To sing to the tune of a jig.
To dance a jig; to skip about.
To move with a skip or rhythm; to move with vibrations or jerks.
a dance for one or two dancers. Mostly Cotswold
An Irish dance tune type played in moderate 6/8 time. Originated in Germany.
A morris dance for one or two dancers. Jigs give a couple of dancers a chance to show off and the rest of the team a chance to get their heart rate back down.
a kind of musical saw, which goes up and down, on and on, in an inanely good-natured skipping rhythm, now more or less relegated to the world of Morris Dancing
music in three-four time for dancing a jig
any of various old rustic dances involving kicking and leaping
dance a quick dance with leaping and kicking motions
A fast, lively, dance.
A vigorous dance developed in the British Isles and popular as an Irish traditional dance style. A way of cataloguing Mozart's works - the number given to this piece in Ludwig Kochel's catalogue of all Mozart's music.
A vigorous dance developed in the British Isles, usually in compound meter; became fashionable on the Continent as the gigue; still popular as an Irish traditional dance genre.
There are many references to the jig in ancient Ireland. A number of variations of the jig are performed including the light, single (or soft), double (aka treble or hard), and slip jig. The music is 6/8 time (the emphasis on beats in a jig is: ONE-two-three four-five-six). Slip jigs are in 9/8 time (ONE-two-three four-five-six seven-eight-nine). Dancers perform single or soft jigs in soft shoes. Solo competitions occur at the level of beginners, advanced beginners, and at some feisanna, Open. Competitions at all levels also occur in the treble jig which has a slower tempo, but dancers triple beats in hard shoes. Normally, only women dance the slip jig, however, increasingly boys learn and dance the slip jig.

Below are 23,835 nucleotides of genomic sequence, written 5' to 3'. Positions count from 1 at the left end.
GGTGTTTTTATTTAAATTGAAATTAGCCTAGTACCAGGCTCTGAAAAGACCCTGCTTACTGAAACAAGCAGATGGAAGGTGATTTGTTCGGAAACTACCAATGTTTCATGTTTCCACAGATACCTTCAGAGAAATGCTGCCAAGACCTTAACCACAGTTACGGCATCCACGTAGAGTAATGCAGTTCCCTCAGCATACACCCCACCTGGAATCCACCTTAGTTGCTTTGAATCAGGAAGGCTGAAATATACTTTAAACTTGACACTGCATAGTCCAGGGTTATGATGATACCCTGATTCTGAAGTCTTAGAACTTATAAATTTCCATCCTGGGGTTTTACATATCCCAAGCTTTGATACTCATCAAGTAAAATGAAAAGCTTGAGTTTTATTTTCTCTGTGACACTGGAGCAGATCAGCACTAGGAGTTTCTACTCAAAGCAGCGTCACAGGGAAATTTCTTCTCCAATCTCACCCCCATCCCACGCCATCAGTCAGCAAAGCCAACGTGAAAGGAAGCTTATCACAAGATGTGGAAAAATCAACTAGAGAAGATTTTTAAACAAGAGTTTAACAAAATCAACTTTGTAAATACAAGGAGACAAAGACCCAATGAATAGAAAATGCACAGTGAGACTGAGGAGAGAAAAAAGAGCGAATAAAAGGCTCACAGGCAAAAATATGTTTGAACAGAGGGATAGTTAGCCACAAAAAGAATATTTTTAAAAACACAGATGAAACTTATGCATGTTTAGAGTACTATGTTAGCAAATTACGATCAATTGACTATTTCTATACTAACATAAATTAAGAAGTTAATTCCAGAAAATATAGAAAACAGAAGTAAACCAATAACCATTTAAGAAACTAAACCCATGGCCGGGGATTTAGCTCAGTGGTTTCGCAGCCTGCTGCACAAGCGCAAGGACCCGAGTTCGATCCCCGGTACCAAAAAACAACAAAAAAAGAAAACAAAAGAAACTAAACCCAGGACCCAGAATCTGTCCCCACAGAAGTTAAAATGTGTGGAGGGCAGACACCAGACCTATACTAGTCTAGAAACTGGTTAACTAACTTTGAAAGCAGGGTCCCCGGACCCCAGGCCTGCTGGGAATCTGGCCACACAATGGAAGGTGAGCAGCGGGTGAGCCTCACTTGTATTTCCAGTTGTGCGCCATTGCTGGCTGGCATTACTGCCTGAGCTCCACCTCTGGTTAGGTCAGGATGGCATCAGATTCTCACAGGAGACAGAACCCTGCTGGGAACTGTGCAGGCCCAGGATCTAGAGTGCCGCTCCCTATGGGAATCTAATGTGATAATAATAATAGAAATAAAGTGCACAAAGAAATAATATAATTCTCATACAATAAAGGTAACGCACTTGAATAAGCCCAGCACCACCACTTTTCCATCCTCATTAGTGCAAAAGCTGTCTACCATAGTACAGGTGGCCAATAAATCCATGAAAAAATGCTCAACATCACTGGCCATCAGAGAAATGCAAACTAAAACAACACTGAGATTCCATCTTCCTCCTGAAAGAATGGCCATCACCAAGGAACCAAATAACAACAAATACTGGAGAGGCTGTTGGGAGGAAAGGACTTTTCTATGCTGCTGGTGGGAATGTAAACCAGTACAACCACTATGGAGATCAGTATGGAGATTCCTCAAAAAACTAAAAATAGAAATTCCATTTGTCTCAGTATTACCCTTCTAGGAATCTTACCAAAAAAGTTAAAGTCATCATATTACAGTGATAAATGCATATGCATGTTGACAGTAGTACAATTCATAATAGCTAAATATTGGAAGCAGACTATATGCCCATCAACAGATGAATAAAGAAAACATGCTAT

The jig is a folk dance type as well as the accompanying dance tune type, popular in Ireland. It is sometimes seen in its French or Italian forms, gigue or giga, but these are more usually used for the baroque dance forms.